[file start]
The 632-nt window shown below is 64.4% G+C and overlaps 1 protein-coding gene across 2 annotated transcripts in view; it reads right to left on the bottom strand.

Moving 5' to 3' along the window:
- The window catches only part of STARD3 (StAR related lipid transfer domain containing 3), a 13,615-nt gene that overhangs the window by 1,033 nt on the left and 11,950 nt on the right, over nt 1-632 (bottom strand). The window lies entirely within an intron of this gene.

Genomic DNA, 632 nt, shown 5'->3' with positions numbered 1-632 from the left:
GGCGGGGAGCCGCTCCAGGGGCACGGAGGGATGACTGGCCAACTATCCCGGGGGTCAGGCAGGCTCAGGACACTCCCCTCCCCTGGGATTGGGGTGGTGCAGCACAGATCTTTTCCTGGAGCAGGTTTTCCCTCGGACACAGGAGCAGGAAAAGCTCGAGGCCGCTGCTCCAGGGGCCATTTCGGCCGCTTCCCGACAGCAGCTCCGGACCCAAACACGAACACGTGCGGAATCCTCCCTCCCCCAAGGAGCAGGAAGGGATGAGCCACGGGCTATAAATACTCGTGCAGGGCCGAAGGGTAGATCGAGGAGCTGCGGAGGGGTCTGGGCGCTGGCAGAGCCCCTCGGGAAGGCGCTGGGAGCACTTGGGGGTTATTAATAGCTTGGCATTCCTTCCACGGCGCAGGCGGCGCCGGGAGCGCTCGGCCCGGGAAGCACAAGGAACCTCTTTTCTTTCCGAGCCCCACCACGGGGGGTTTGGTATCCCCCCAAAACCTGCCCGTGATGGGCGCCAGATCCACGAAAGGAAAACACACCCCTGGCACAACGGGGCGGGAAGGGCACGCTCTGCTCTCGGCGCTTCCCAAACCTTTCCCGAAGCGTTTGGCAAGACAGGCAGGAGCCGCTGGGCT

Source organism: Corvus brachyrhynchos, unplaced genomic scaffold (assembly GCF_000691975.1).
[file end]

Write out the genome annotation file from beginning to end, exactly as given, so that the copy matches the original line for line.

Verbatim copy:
The 632-nt window shown below is 64.4% G+C and overlaps 1 protein-coding gene across 2 annotated transcripts in view; it reads right to left on the bottom strand.

Moving 5' to 3' along the window:
- The window catches only part of STARD3 (StAR related lipid transfer domain containing 3), a 13,615-nt gene that overhangs the window by 1,033 nt on the left and 11,950 nt on the right, over nt 1-632 (bottom strand). The window lies entirely within an intron of this gene.

Genomic DNA, 632 nt, shown 5'->3' with positions numbered 1-632 from the left:
GGCGGGGAGCCGCTCCAGGGGCACGGAGGGATGACTGGCCAACTATCCCGGGGGTCAGGCAGGCTCAGGACACTCCCCTCCCCTGGGATTGGGGTGGTGCAGCACAGATCTTTTCCTGGAGCAGGTTTTCCCTCGGACACAGGAGCAGGAAAAGCTCGAGGCCGCTGCTCCAGGGGCCATTTCGGCCGCTTCCCGACAGCAGCTCCGGACCCAAACACGAACACGTGCGGAATCCTCCCTCCCCCAAGGAGCAGGAAGGGATGAGCCACGGGCTATAAATACTCGTGCAGGGCCGAAGGGTAGATCGAGGAGCTGCGGAGGGGTCTGGGCGCTGGCAGAGCCCCTCGGGAAGGCGCTGGGAGCACTTGGGGGTTATTAATAGCTTGGCATTCCTTCCACGGCGCAGGCGGCGCCGGGAGCGCTCGGCCCGGGAAGCACAAGGAACCTCTTTTCTTTCCGAGCCCCACCACGGGGGGTTTGGTATCCCCCCAAAACCTGCCCGTGATGGGCGCCAGATCCACGAAAGGAAAACACACCCCTGGCACAACGGGGCGGGAAGGGCACGCTCTGCTCTCGGCGCTTCCCAAACCTTTCCCGAAGCGTTTGGCAAGACAGGCAGGAGCCGCTGGGCT

Source organism: Corvus brachyrhynchos, unplaced genomic scaffold (assembly GCF_000691975.1).